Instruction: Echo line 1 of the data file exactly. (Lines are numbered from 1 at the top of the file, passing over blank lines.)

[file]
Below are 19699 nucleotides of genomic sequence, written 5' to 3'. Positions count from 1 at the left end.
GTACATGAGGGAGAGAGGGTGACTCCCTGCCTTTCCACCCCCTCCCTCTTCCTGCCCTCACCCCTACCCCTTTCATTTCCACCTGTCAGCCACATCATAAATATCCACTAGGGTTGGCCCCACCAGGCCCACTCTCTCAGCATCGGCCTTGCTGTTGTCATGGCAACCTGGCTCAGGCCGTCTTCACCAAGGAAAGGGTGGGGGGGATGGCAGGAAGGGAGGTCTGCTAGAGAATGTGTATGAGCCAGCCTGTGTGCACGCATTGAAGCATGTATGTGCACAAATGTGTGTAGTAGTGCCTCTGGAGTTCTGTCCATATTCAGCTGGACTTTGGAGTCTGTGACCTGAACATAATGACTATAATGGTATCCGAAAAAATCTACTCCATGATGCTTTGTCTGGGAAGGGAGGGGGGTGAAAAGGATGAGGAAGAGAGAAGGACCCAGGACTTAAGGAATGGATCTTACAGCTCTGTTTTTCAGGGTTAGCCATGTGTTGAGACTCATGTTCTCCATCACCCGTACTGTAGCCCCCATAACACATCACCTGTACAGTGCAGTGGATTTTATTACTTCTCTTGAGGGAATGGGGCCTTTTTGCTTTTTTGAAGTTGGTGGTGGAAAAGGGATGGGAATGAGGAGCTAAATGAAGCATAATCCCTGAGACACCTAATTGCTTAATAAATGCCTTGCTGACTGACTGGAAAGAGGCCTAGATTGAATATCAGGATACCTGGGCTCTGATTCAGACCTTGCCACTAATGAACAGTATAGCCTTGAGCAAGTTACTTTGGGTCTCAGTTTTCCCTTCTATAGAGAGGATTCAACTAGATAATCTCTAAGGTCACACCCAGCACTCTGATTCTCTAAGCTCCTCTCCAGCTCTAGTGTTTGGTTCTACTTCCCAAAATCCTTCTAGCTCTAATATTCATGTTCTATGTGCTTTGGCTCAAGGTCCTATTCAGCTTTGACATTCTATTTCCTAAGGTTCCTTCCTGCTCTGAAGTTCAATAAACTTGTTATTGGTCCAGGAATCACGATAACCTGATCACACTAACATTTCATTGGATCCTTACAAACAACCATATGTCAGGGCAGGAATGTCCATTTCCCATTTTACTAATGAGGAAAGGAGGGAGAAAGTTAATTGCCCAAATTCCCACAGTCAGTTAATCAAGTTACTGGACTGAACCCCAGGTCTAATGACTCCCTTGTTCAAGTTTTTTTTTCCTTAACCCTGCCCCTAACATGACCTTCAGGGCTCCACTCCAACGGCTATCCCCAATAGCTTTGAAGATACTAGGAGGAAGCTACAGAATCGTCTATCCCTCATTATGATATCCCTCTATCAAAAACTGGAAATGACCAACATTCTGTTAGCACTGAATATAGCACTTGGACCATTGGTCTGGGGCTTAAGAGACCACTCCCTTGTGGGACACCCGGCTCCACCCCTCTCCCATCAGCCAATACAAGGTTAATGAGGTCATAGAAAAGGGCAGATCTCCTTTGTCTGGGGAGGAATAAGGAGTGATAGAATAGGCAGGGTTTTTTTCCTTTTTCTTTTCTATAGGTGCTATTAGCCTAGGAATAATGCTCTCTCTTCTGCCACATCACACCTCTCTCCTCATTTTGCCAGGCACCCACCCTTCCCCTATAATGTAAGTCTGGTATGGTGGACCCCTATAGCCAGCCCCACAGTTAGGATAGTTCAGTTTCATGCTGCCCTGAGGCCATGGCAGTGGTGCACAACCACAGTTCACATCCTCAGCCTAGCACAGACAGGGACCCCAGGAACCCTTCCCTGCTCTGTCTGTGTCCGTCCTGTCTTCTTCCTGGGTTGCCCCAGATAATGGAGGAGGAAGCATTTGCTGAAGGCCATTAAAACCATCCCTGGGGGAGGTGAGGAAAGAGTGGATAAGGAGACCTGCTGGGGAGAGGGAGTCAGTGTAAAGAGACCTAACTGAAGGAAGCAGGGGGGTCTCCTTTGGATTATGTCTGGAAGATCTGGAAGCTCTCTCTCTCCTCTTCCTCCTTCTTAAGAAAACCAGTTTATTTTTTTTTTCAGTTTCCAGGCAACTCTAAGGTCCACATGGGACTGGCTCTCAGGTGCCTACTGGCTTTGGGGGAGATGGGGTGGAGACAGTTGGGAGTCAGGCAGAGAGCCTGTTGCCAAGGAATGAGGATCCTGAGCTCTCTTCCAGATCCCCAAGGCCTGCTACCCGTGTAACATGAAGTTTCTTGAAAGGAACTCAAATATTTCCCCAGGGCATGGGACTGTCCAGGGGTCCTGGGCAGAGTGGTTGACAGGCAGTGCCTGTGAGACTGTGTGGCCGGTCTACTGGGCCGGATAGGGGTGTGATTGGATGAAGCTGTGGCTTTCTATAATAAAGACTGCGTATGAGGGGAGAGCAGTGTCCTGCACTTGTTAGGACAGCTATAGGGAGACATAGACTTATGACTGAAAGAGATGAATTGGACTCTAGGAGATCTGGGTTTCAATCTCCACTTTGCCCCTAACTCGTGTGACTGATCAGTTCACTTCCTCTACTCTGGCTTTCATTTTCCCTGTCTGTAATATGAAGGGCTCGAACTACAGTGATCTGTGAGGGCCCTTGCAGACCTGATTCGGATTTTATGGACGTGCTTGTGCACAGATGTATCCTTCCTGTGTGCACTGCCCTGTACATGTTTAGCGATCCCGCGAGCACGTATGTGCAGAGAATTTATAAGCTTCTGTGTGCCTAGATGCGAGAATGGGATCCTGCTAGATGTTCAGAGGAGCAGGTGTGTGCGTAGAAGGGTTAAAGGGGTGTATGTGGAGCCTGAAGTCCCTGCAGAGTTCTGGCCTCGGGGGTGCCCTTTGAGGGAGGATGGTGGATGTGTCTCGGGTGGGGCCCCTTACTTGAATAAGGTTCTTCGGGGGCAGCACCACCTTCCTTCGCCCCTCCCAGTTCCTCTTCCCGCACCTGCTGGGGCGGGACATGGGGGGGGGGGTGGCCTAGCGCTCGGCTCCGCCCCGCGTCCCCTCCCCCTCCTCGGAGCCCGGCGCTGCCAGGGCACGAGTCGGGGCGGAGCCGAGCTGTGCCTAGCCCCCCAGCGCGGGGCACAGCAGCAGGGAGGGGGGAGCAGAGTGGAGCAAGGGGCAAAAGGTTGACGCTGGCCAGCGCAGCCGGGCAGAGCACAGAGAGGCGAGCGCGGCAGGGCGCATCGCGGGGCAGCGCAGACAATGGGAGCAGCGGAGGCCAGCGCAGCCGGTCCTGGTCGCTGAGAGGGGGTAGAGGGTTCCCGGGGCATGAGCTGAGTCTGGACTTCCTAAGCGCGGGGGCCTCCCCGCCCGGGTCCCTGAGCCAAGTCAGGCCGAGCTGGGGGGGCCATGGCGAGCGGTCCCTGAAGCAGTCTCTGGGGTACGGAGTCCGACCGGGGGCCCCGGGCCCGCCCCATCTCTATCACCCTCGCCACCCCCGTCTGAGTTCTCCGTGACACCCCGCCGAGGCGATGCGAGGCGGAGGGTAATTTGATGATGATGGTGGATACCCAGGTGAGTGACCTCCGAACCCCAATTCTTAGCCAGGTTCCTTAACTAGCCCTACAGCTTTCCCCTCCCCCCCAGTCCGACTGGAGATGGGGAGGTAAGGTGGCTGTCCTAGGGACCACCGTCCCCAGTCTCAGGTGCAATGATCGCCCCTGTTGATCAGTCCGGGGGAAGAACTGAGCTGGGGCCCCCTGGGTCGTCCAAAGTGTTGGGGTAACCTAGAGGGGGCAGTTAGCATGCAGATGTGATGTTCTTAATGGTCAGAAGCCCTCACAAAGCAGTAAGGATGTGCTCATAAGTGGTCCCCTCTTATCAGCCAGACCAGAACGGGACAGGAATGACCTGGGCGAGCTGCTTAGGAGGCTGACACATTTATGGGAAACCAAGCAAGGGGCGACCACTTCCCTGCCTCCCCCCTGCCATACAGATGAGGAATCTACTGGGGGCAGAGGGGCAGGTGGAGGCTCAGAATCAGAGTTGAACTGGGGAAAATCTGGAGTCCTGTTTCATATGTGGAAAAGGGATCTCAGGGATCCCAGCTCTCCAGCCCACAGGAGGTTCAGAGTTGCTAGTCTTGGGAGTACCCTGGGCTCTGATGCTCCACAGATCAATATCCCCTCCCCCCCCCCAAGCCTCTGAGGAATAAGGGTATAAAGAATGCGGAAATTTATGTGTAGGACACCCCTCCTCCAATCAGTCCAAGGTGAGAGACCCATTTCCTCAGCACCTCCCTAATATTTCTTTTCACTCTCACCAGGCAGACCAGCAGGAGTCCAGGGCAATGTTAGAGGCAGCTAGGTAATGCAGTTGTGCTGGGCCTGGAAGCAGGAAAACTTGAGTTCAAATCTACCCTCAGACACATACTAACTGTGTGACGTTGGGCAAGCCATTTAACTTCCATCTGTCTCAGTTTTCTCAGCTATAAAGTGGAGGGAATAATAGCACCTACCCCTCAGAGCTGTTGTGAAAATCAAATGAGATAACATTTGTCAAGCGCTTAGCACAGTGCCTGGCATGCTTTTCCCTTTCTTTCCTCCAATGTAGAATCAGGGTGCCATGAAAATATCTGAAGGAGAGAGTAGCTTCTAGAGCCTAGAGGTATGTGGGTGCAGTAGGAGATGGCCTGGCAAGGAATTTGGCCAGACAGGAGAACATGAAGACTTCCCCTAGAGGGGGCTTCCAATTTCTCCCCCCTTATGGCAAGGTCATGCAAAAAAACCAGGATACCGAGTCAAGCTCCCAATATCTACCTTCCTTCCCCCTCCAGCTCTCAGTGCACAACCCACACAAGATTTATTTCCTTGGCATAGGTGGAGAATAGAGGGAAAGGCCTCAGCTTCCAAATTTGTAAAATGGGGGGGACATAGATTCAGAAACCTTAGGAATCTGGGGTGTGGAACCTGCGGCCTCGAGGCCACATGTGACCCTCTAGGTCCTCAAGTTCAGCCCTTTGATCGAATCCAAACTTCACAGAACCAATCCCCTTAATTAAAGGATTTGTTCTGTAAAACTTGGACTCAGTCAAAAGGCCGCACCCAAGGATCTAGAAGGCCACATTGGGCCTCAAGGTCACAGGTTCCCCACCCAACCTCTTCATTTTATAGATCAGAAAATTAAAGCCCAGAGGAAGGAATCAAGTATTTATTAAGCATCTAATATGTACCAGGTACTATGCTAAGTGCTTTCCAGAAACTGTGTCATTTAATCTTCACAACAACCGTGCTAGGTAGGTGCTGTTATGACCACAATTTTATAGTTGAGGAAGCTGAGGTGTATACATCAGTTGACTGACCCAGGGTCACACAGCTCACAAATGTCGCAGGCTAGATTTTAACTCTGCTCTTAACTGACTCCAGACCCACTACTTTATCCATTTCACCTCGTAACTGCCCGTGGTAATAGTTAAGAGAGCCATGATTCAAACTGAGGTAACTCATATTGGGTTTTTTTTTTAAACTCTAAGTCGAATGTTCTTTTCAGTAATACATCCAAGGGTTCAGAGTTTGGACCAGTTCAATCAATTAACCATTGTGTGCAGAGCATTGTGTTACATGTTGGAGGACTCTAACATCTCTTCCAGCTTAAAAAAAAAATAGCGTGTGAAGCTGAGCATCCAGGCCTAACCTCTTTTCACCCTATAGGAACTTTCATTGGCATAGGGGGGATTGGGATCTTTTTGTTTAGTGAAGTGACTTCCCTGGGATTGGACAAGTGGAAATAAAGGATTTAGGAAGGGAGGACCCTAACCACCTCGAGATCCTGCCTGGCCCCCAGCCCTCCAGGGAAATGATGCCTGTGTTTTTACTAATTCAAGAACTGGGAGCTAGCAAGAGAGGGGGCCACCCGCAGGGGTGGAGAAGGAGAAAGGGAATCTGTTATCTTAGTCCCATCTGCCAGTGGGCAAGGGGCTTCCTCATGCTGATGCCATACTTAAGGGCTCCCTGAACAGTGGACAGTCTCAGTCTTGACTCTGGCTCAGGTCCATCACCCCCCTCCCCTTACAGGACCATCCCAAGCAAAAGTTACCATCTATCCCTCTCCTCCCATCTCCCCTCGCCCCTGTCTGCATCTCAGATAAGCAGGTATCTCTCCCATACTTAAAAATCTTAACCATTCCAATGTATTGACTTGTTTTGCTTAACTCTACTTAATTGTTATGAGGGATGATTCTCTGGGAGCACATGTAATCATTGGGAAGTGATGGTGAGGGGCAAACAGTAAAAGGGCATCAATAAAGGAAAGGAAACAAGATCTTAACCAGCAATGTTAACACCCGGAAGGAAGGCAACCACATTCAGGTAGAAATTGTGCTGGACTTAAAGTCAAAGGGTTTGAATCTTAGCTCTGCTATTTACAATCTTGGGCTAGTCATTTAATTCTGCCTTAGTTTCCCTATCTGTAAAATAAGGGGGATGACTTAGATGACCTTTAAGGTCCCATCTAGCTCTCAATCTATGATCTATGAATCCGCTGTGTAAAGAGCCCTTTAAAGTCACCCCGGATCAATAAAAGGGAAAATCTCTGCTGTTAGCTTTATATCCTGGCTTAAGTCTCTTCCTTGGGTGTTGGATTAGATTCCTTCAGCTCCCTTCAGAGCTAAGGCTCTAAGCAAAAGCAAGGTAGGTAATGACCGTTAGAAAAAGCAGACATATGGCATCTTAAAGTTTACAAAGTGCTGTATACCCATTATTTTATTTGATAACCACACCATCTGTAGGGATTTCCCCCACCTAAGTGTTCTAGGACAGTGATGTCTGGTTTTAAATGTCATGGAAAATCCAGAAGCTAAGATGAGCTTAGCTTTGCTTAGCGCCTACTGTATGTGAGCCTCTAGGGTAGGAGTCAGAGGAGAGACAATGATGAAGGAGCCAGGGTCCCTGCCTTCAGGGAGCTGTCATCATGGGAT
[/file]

Below are 19699 nucleotides of genomic sequence, written 5' to 3'. Positions count from 1 at the left end.